In addition, there will be checks and balances in place to weed out unscrupulous activities. A robust internal quality assurance process is necessary too. Confidence in your submission is vital. There is a lot of trust being utilized here. Learners are trusting their tutors, Heads of Departments are trusting their tutors and we need to trust providers. We will be asking questions of providers, ensuring that practices are in order. Decisions need to be made based on the available evidence, whether this evidence is virtual or physical.
The key tips for this process here are:
- You need evidence to make your judgments.
- You need to quality assure this evidence.
- Pearson reserve the right to ask for this evidence if needed.
In terms of evidence, centres are worried about how they will collate this. This is not about not having the evidence, though some are concerned about that, it is more about having the capability to provide it.
Post 16 providers run all levels of qualifications from GSCE re-sits to BTECs to Functional Skills. That is a lot of qualifications and a lot of evidence. Pearson are doing what they can to minimise this. For Functional Skills virtual evidence through Individual Learning Plans and tracking can be used. However, centres are concerned that they have furloughed staff and had to let agency staff go because of the situation and getting the evidence itself may be difficult. I think here, the positive is that we are aware of this and will be supportive. Talk to us and we can help.
Even with calculated grades as the agreed course of action, centres are still looking at testing. Calculated grades will still mean learners not achieving, so centres want testing back up and running as soon as possible for those learners that still need to achieve. The scale will all depend on how quickly centres come out of lockdown, with FE centres hoping for a return in September and Private Training Providers sooner. Online Proctoring may well be a solution here if the lockdown continues into August. In the meantime, Pearson is looking at a return to socially distanced testing in the period after calculation.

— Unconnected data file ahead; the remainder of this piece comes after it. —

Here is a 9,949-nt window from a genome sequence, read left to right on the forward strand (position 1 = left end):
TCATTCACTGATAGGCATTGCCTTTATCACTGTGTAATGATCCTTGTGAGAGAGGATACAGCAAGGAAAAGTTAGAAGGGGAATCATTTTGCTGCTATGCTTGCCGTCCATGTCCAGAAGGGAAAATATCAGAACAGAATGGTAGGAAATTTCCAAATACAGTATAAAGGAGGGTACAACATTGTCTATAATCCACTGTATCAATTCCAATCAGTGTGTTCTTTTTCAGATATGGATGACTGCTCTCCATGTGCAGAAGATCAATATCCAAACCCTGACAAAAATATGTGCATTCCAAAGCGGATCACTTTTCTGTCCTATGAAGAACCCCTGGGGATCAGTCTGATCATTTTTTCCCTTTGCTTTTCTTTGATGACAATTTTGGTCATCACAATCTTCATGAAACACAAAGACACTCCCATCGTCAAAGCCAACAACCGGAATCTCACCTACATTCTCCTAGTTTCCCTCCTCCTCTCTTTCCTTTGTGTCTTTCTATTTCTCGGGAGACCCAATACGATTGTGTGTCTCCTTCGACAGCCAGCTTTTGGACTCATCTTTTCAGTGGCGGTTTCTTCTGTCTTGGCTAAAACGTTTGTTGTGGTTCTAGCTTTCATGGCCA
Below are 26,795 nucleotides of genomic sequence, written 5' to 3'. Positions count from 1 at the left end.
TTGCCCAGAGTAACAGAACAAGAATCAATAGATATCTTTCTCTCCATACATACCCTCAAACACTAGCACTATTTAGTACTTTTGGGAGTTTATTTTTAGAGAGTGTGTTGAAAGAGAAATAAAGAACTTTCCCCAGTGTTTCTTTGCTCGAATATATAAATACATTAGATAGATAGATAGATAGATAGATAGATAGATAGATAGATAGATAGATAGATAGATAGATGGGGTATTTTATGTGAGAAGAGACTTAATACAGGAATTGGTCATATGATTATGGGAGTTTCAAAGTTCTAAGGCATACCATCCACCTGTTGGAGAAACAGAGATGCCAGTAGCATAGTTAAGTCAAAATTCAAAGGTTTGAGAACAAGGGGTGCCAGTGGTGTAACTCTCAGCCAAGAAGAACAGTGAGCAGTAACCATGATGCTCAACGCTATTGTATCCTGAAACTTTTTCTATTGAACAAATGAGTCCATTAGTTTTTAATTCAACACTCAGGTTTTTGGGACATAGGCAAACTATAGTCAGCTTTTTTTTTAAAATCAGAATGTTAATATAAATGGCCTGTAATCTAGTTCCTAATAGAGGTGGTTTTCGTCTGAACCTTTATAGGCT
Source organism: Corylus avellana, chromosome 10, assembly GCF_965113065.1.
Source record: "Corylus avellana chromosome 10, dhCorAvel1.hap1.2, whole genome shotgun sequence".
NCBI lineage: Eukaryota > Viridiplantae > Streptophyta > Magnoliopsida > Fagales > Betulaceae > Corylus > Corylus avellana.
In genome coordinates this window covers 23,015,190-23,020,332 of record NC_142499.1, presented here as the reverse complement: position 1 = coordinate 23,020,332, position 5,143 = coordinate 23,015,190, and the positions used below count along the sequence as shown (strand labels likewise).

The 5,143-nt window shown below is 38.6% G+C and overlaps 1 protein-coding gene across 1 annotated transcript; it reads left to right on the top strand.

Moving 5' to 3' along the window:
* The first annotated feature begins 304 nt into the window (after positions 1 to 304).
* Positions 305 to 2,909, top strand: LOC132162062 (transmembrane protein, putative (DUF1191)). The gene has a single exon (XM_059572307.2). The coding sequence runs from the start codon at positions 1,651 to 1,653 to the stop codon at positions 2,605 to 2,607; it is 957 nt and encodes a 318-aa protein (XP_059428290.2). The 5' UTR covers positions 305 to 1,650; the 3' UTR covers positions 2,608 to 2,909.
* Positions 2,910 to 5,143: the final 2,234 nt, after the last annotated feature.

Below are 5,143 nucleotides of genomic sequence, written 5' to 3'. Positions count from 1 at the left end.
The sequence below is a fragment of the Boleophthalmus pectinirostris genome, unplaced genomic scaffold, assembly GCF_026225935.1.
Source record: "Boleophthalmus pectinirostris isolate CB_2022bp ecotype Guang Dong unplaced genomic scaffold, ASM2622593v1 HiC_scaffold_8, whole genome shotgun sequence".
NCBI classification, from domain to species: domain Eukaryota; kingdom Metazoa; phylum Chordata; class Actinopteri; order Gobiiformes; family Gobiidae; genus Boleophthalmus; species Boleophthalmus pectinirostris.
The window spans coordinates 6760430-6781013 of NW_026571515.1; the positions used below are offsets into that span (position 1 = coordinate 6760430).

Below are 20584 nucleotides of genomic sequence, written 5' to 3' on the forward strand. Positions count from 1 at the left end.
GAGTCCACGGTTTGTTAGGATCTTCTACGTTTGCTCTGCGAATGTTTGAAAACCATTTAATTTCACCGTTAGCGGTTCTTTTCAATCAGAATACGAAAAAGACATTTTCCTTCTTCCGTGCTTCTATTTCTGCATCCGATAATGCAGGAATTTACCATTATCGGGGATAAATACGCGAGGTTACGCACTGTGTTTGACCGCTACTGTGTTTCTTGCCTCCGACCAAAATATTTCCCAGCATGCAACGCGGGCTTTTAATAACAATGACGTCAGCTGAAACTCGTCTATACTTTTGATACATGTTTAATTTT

Legacy extension and funding
The final discussion point comes down to money and funding. From extending the end date for legacy Functional Skills certification and testing to ending access to gateway requirements, almost all providers are concerned about money and funding.
A CEO of a large training provider confided that if this continues for much longer, many training providers might have to close as the achievement funding will dry up. A sentiment that is echoed across the sector. More needs to be done to support Post 16 education in these very trying times.
For further information on supporting Functional Skills providers through Covid-19 visit our website.
Chris Briggs, Sector Manager Post 16 English and Maths